When I Look at My Hands (for my dad)

Around 1977, I think the photographer was my mum.

When I look at my hands I think of my father,

and feel his pain through my fingers.

Rubbing the tips for the memory

of a working-class legend and his stories,

 

and I thank everything that can be thanked

for not being born into privileged rank,

(for an honest life cannot be bought

but must be learned the hard way).

 

I was born to a man who worked his soul,

twelve-hour days delivering coal,

ten ton he packed into hundredweight sacks,

while the English winter stabbed at his back.

 

I look at my hands & the mem’ries are ingrained,

and as I watch my hand drag a pen across this page,

I remember his hard work and sacrifice,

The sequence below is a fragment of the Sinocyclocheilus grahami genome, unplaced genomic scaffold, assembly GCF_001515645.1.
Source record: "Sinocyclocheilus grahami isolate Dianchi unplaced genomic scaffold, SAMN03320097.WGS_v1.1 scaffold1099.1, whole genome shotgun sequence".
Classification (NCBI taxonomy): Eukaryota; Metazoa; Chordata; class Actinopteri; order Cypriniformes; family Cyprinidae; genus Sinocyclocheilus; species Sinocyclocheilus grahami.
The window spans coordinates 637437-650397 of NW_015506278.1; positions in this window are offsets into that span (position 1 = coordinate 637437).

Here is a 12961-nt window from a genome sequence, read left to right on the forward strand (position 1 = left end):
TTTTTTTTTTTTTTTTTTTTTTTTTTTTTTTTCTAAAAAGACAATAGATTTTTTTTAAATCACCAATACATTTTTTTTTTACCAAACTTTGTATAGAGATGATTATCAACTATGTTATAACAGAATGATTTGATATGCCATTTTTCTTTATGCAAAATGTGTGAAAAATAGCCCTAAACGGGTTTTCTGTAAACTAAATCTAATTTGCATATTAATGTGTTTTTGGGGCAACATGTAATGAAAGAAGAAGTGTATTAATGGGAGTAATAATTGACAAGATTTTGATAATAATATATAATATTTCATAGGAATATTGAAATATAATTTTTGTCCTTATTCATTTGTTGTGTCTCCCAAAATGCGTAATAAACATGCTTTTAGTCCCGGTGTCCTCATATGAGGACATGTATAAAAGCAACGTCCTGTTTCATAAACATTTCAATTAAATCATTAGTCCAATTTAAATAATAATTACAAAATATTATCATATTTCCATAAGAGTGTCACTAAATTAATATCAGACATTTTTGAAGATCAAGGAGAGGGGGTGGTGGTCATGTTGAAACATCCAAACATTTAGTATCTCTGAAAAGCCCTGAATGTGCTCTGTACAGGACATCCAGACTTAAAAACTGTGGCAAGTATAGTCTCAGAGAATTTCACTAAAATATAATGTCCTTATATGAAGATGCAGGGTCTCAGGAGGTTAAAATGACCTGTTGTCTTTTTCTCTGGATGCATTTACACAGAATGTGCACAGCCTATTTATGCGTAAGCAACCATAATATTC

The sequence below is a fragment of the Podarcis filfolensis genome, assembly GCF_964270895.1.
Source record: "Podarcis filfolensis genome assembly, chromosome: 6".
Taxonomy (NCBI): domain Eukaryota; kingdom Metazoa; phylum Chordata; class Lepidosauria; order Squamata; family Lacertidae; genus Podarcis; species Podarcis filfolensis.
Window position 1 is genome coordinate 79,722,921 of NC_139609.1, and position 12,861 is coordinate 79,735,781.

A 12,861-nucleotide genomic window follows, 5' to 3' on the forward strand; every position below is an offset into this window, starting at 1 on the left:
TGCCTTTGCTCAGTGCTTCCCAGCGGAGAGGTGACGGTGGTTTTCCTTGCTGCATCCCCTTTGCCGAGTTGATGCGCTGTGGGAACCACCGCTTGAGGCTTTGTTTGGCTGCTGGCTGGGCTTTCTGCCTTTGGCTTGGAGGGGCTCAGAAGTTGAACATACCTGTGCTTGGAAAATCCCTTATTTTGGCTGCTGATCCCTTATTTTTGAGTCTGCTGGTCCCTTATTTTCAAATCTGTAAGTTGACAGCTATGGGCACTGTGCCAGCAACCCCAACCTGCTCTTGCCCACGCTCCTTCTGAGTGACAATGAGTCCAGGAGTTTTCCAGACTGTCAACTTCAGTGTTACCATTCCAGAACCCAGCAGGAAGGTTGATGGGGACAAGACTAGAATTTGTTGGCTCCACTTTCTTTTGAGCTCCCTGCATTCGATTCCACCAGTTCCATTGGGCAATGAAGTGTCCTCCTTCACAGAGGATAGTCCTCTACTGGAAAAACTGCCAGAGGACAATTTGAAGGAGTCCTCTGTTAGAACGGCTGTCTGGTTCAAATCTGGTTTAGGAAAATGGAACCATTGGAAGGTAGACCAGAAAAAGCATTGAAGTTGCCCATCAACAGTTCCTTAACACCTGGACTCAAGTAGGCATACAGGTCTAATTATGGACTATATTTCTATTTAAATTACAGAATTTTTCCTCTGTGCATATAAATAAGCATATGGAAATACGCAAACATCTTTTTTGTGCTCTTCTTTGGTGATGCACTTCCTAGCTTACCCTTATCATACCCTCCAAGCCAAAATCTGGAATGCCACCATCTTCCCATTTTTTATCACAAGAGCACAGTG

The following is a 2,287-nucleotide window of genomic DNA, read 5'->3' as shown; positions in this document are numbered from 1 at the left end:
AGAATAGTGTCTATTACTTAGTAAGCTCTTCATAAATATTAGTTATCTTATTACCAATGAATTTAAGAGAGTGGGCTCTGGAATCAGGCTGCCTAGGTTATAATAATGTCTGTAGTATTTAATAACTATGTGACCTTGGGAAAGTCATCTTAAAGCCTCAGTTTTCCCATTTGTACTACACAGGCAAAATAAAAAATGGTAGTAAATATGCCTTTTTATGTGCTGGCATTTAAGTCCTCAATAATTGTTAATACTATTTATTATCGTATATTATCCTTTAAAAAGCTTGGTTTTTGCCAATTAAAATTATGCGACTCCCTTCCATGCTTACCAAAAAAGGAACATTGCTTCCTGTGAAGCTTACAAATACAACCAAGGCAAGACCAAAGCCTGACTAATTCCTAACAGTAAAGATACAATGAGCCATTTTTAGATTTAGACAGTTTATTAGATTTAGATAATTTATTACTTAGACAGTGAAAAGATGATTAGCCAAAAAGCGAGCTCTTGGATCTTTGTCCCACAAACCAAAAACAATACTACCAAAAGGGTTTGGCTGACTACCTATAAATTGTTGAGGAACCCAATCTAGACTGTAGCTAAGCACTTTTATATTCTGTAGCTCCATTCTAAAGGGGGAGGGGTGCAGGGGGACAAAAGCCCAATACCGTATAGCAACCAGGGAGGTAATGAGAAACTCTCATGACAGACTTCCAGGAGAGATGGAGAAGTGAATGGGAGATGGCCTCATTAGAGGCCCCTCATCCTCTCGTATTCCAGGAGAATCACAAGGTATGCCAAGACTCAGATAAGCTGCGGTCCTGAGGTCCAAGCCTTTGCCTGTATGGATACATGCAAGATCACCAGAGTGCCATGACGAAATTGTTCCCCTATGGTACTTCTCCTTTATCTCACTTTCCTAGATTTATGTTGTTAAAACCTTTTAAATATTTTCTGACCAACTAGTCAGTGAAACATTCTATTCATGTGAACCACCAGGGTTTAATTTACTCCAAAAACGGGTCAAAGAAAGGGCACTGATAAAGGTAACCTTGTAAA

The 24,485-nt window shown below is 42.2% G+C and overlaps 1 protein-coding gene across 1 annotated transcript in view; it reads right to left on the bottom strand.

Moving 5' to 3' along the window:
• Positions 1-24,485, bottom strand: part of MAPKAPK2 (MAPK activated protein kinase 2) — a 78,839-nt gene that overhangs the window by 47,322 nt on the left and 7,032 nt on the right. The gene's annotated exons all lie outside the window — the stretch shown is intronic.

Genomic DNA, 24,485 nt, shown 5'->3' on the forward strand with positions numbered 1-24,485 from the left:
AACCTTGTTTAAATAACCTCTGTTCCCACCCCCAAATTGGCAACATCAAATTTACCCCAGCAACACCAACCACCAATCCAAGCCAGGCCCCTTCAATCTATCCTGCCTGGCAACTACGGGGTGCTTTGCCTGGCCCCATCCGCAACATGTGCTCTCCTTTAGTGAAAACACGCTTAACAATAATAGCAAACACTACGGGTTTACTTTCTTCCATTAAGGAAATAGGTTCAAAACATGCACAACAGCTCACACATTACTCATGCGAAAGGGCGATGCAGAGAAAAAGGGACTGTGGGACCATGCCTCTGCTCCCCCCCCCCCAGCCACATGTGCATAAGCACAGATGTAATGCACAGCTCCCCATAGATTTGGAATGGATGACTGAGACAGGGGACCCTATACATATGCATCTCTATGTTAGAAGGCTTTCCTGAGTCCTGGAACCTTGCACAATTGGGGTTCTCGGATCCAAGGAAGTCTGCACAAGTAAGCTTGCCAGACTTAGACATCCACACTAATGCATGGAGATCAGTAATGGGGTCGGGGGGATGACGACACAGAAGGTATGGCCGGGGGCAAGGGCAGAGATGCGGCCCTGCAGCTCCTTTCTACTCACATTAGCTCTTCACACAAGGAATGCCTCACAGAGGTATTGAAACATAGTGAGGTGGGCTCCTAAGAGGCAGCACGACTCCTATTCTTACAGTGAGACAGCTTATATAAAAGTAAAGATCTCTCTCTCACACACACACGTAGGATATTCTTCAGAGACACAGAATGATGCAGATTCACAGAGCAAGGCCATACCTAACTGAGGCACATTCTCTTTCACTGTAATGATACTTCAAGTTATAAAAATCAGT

and thank him for being born into such a rich life.

Author: Mark William Jackson

Mark William Jackson's work has appeared in various print and online journals, including Best Australian Poems 2011, Going Down Swinging, Cordite, Popshot (UK), Rabbit, Page Seventeen, SpeedPoets and The Diamond & the Thief. Mark's debut poetry collection "The Frequency of God" is available now through all major outlets, see https://markwmjackson.com/the-frequency-of-god-is-now-available/ for details.

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